The Walter Cronkite School of Journalism and Mass Communication, in partnership with Arizona PBS, has a rich tradition of producing award-winning solutions journalism that engages and serves communities across the country, especially in the Southwest. In reporting on issues such as climate change, health disparities, affordable housing, homelessness, opioid addiction and police reform, Cronkite students demonstrate the rigor of the solutions journalism approach and the impact it can make tackling challenges large and small. Now the Cronkite School Solutions Journalism Hub will deepen the impact of the school’s commitment to solutions reporting, fostering collaborations to train working journalists and community leaders, as well as emerging journalists who will lead the industry for years to come.

“The Cronkite School has long placed an emphasis on producing solutions journalism projects that examine difficult social issues and engage communities,” said Cronkite School Dean Battinto L. Batts Jr. “This partnership with the Solutions Journalism Network reinforces our commitment to train our students in finding answers to some of the most complex problems in the Southwest and throughout the country and gives us an opportunity to share best practices across the industry.”

Stony Brook’s School of Communication and Journalism offers a Master of Science in journalism focused on solutions journalism, and is committed to developing and telling stories across media that empower communities and diverse perspectives. The university has close connections to Long Island media, particularly the NPR-affiliated WSHU, that support solutions journalism work in the region. As one of the inaugural hubs, the School will catalyze the growth of solutions journalism in media education and professional organizations across the NYC metro area and beyond.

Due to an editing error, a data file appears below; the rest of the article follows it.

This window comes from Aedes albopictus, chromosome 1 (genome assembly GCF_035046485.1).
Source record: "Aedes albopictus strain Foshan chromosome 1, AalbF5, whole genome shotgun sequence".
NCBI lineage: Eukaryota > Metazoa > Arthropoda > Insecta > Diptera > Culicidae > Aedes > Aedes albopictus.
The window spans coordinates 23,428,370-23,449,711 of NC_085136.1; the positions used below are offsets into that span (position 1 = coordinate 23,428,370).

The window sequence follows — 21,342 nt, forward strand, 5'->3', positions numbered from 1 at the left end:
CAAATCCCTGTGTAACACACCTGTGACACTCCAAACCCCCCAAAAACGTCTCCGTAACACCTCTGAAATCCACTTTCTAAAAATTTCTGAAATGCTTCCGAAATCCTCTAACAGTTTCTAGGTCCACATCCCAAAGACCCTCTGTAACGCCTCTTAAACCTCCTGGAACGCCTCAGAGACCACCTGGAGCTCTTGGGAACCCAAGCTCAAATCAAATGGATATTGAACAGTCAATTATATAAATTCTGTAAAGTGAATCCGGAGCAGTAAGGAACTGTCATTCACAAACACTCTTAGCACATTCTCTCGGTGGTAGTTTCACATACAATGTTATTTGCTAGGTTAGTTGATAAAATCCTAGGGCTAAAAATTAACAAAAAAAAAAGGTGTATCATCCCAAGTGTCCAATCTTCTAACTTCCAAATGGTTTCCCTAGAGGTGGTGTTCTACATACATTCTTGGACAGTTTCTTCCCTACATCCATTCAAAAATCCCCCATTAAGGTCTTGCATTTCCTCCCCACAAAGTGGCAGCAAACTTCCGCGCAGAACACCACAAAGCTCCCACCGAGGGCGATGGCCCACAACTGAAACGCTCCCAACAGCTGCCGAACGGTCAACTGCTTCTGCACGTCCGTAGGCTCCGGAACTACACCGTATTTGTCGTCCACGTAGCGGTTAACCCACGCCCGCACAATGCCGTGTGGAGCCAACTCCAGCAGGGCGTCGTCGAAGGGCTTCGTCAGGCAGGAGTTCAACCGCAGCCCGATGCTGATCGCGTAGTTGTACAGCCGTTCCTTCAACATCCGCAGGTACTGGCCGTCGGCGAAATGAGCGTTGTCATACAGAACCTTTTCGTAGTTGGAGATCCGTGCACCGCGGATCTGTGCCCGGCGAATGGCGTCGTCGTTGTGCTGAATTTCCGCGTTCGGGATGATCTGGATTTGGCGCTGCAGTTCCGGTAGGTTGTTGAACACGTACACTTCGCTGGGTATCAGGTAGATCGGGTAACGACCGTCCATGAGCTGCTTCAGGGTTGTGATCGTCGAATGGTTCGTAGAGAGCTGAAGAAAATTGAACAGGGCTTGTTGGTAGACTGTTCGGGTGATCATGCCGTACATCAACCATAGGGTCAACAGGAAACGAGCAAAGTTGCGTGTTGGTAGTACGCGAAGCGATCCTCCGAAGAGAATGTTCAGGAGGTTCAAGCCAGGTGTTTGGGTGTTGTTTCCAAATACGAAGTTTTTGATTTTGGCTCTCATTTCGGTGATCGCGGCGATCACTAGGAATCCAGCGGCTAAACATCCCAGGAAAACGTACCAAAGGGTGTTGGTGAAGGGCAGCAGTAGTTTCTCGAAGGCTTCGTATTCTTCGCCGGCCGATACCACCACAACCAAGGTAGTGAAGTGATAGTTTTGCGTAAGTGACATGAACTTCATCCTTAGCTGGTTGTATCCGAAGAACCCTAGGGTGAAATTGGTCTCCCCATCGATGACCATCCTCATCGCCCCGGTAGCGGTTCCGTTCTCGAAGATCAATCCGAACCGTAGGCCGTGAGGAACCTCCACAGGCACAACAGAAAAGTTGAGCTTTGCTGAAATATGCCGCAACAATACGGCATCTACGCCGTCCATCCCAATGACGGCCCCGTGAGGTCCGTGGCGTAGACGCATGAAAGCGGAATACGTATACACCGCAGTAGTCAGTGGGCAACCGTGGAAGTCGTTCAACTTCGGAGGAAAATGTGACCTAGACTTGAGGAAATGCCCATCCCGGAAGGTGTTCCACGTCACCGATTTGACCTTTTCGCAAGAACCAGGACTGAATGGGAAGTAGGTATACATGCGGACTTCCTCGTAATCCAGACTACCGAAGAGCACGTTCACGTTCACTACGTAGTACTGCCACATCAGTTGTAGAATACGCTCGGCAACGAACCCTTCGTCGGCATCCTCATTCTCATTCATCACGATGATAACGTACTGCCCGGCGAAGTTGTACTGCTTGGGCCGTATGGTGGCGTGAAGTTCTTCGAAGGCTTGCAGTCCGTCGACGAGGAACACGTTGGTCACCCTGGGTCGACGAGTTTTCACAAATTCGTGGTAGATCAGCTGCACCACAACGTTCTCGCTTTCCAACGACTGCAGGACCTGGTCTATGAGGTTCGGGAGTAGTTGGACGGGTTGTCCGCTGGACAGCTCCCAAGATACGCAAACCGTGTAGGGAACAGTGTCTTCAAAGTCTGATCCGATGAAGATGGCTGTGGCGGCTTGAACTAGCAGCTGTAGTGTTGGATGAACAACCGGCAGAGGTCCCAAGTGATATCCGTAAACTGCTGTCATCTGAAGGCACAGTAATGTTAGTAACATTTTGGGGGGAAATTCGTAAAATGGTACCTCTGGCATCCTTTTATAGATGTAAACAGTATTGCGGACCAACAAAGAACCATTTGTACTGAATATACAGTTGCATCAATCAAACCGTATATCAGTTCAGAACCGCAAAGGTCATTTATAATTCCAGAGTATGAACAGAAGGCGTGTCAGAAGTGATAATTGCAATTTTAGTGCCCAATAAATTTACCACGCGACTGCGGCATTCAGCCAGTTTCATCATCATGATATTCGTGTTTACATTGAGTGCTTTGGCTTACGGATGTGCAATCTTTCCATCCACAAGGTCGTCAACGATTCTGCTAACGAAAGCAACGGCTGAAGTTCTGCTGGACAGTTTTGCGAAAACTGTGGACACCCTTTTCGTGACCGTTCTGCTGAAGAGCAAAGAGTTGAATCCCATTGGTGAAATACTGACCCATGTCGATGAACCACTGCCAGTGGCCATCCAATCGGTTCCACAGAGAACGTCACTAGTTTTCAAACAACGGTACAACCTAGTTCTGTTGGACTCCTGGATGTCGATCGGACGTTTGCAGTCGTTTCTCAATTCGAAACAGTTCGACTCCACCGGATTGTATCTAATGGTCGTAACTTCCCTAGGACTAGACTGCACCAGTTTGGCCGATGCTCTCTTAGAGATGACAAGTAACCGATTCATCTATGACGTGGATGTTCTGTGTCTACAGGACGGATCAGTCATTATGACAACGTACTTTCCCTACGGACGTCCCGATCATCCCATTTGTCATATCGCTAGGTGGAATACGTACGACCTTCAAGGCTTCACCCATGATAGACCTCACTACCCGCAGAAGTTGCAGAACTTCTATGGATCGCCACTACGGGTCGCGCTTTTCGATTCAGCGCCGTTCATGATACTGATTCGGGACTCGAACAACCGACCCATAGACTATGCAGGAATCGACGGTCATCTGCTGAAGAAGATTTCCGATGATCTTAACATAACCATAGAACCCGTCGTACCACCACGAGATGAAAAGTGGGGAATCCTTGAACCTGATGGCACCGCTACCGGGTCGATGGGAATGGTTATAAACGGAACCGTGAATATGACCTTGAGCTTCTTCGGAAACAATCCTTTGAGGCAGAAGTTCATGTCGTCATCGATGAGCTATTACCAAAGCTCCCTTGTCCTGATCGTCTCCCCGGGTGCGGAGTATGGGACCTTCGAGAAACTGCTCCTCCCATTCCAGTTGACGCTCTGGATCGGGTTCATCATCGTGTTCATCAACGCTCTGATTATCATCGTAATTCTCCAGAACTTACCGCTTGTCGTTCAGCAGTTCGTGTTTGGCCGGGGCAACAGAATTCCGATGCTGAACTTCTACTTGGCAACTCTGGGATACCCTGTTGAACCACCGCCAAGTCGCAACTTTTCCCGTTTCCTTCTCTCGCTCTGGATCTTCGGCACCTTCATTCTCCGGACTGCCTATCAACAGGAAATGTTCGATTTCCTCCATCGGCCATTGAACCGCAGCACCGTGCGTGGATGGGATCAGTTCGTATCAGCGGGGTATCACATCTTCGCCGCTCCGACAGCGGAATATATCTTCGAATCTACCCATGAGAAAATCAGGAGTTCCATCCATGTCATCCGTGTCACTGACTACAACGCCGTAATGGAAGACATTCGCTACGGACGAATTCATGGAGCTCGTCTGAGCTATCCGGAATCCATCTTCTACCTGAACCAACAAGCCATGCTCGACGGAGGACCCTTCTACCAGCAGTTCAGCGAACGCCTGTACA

“Stony Brook is delighted to be named one of the first Solutions Journalism Hubs, and we are eager to work with the other hubs to support a national movement that is focused on solving the myriad and complex problems facing society,” said Laura Lindenfeld, the dean of the School of Communication and Journalism and executive director of the Alan Alda Center for Communicating Science. “We know that building relationships and partnerships like these builds trust, and trust is the most important ingredient to addressing problems like institutional racism, the climate crisis, and so many others.”

The University of Georgia’s Grady College of Journalism and Mass Communication will create a hub for the Southeast to support solutions journalism through research, teaching and industry partnerships. By recruiting scholars, particularly in visual journalism, it will continue to add to the growing body of research that investigates the production, distribution and effects of solutions reporting. It will also build on the solutions journalism training that all undergraduate journalism majors receive now, and expand this pedagogy within the curriculum, focusing on local news, broadcast and sustainability initiatives. Leveraging industry relationships through the Cox Institute for Journalism Innovation, Management & Leadership, it will partner with newsrooms throughout the Southeast to help cover issues unique to the South and create larger collaborations of best SoJo practices.

“Grady College joins the Solutions Journalism Network hopeful that we can work in partnership with the other wonderful schools selected to continue our longstanding work on building trust through journalism that aims to enlighten, inform, but also to point to ways that society can work toward viable outcomes,” said Charles N. Davis, dean of the Grady College of Journalism and Mass Communication. “Our newsrooms stand ready to join in this important venture. How we do our work must help citizens solve society’s most pressing problems in a complex, diverse world.”